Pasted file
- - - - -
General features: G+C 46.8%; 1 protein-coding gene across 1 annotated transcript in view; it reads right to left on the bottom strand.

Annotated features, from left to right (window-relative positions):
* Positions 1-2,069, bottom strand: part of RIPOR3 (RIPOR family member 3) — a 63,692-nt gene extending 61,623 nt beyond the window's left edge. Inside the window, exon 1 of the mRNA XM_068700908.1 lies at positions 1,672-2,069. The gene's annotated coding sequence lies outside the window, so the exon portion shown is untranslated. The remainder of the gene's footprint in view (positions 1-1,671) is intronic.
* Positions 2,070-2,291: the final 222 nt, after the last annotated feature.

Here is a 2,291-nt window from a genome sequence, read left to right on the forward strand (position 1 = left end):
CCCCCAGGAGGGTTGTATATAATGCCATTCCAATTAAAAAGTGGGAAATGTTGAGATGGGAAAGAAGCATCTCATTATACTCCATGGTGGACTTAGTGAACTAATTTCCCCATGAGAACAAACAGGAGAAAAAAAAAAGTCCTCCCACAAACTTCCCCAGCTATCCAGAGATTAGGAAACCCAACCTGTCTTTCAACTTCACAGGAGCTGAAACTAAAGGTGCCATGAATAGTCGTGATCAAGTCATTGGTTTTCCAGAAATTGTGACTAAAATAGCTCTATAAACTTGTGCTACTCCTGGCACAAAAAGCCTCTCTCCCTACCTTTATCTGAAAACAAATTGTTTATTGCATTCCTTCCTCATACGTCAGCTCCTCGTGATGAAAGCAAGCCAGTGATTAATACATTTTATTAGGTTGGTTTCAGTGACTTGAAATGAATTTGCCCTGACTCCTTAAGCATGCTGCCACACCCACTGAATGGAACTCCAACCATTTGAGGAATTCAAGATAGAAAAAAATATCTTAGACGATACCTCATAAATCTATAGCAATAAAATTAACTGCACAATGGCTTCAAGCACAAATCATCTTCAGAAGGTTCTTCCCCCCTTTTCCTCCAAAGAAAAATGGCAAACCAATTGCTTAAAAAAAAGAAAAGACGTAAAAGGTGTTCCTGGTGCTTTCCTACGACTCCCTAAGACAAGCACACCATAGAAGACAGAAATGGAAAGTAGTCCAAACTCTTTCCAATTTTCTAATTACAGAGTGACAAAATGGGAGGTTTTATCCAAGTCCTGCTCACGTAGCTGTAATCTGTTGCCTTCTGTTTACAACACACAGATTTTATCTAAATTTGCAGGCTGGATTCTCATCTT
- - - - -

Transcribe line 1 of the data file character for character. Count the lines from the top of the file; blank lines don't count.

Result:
General features: G+C 46.8%; 1 protein-coding gene across 1 annotated transcript in view; it reads right to left on the bottom strand.